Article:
A tale of horror
The first time I heard the recording was the morning after a visitation.
Awakening in the darkness to a voice speaking my name was something I couldn't become accustomed to. Dismissed by others as hallucinations, or an otherwise natural affliction, still the phenomenon troubled me.
It troubled me for so long, that one night I thought to record my time asleep on my phone.
Sometimes it's better not to satisfy curiosity. I didn't know that then.
Listening to the audio is - disturbing.
I never made a second recording.
I cannot bring myself to use that phone anymore. It lies untouched in a drawer on the second floor, at the farthest end of the house.
After throwing it into the drawer, and almost tumbling downstairs, I still could not rest. That night, I lay wakeful, imagining the recording bursting into life in the empty room.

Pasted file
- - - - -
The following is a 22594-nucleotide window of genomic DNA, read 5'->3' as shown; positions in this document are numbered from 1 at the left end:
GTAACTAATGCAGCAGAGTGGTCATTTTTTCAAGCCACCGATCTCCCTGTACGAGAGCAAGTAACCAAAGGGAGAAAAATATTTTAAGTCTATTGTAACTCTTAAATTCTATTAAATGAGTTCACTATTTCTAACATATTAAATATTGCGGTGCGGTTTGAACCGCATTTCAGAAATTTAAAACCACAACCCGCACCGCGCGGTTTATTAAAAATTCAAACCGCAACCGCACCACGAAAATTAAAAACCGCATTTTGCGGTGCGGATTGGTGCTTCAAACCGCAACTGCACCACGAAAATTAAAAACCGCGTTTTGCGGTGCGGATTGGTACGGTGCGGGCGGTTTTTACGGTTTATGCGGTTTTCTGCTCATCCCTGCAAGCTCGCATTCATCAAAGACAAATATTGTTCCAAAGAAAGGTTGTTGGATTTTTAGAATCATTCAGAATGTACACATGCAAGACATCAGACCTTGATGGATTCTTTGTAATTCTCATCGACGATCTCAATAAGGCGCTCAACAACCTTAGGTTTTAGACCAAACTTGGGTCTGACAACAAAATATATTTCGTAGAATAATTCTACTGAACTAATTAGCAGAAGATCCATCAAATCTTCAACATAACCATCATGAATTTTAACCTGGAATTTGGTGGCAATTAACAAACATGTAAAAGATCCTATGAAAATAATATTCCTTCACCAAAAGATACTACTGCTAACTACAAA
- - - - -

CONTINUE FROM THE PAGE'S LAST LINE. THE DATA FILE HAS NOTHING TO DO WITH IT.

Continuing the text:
In the darkness. In the silence. That voice.
So the next morning, when the sun was high and bright, I crept up the stairs and along the endless hallway to the spare bedroom. I wrapped the phone swiftly in a towel, allowing my fingers to make as little contact as possible.
And then, I taped the drawer shut.
But my mind, the relentless torturer, circles around to it one hundred times a day. I know, rationally, that the phone is just the bearer of the disease, its circuits and glass and apps are not responsible for my inability to rest, to heal, or to live without a growing, gnawing terror.
Still. I wish I could rid myself of it. But I cannot bear to touch it again. As though the poison infecting the audio might be awake and aware. As though it could reach beneath my skin - slick like venom, corrosive like acid - should my fingers ever again brush against its dead screen.